According to the Bureau of Labor Statistics, a career after CNA training is a wise choice with ever increasing job opportunities. Not only is a career as a nursing assistant in high demand, it is also one with many opportunities to work in a variety of care situations. As a CNA, you’ll have the possibility of working with the elderly, developmentally disabled, in the emergency room of a hospital, a critical care unit, the pediatrics ward, or even in a home health situation.
Regardless of where you decide to work, one of the best parts of your career after CNA training will be the real sense of satisfaction and making a difference that you will feel. Knowing that your daily interactions with those in need provides them with a better quality of life is extremely rewarding and one of the main reasons why individuals decide to enroll in CNA training, –the first step to this career.
So, what are the requirements to become a certified nursing assistant? Here are the details.
Requirements for CNA Training:
The basic requirement that lead to a career as a professional CNA may vary slightly from state to state, so always consult your state board of nursing for exact guidelines, but they generally include the following:
- The potential student should have earned their high school diploma or equivalent by a GED.
- In some states, you must be at least 18 years of age.
- Enrollment in an accredited community college, university, adult training facility, or program offered through a medical facility that is approved by the state.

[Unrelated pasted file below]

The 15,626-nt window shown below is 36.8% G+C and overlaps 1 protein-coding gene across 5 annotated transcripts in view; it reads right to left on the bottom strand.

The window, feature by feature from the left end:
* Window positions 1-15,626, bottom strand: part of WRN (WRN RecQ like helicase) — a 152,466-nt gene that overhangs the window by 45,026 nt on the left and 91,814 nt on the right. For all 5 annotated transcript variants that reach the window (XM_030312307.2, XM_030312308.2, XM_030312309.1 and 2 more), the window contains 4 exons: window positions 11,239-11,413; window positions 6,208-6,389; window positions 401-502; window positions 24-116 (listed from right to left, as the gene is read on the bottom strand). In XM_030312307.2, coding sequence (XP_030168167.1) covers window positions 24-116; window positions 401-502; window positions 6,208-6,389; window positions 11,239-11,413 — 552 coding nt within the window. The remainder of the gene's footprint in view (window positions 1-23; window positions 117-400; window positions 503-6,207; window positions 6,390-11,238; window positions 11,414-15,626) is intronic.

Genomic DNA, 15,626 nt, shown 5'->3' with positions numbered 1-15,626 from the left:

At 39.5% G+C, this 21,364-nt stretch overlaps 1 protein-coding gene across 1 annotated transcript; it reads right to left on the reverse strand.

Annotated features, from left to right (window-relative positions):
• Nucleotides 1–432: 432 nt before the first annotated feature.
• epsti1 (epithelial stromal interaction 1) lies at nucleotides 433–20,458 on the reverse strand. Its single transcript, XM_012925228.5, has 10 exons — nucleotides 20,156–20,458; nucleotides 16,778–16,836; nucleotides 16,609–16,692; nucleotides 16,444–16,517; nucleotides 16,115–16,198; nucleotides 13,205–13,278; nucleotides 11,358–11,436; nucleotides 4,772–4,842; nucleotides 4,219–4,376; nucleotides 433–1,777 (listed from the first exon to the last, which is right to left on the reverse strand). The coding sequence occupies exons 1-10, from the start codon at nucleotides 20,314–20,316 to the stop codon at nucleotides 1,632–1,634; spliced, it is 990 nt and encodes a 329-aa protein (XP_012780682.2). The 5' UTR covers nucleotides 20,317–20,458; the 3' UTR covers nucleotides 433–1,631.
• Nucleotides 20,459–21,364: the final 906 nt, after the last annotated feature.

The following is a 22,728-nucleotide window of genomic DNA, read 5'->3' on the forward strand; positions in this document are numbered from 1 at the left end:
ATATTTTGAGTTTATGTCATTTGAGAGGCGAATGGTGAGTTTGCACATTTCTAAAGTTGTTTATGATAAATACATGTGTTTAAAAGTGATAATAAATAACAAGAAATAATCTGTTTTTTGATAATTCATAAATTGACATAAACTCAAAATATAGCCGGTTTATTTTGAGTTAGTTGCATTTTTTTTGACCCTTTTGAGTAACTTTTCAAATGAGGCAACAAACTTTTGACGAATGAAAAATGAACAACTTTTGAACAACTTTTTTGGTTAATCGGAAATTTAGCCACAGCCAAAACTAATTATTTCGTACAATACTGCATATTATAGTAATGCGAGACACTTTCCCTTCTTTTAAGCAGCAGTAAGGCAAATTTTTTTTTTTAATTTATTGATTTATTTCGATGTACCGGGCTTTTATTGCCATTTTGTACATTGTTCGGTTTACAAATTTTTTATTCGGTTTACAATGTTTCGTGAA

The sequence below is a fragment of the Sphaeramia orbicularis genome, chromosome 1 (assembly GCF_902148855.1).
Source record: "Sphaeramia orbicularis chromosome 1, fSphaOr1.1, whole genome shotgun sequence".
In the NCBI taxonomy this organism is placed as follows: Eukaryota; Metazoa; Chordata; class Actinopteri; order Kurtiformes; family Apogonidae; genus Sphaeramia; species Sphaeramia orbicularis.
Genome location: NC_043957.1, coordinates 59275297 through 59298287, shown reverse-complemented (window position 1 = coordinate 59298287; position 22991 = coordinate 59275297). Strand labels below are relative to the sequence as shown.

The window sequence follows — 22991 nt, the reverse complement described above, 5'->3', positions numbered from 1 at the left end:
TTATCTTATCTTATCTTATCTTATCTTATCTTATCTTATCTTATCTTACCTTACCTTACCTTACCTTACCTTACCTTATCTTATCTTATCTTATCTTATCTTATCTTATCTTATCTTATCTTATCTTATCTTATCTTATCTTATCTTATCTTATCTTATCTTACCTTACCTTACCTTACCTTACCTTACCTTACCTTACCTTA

- Successful completion of a CNA training course. This will usually take between 6 to 12 weeks and involves 75 hours of theoretical training along with 16 hours of hands-on-experience on location at a local hospital or health care center.
- Receiving a passing grade for the state examination, which includes written questions along with a certain percentage of the exam dedicated to demonstrating certain tasks in the correct order without missing any steps. For example, you may be asked to demonstrate the steps needed to take a patient’s blood pressure. You’ll be graded on the steps. By missing one of them, such as washing your hands, you may not receive credit for that particular task.
Once you’ve completed CNA training and taken the state exam, you’ll be able to begin your new career. Another requirement, and one that you won’t learn in CNA training classes, is the human element. In order to truly excel in your new career, you’ll need to learn not to allow the stress, the workload, the deadlines or the occasional inconveniences keep you from enjoying your job. CNA training may have prepared you with the information and procedures necessary to become a licensed medical professional, but only you can develop the interpersonal skills needed to make a difference in the lives of the patients you serve. How do you accomplish this? It’s really pretty simple and can be summed up in a sentence. After CNA training, make each patient know that they are special. Whatever task you are currently doing, be all there. Talk with your patients, laugh with them, enjoy your work. That is the key to success in any career and will take you a long way after CNA training.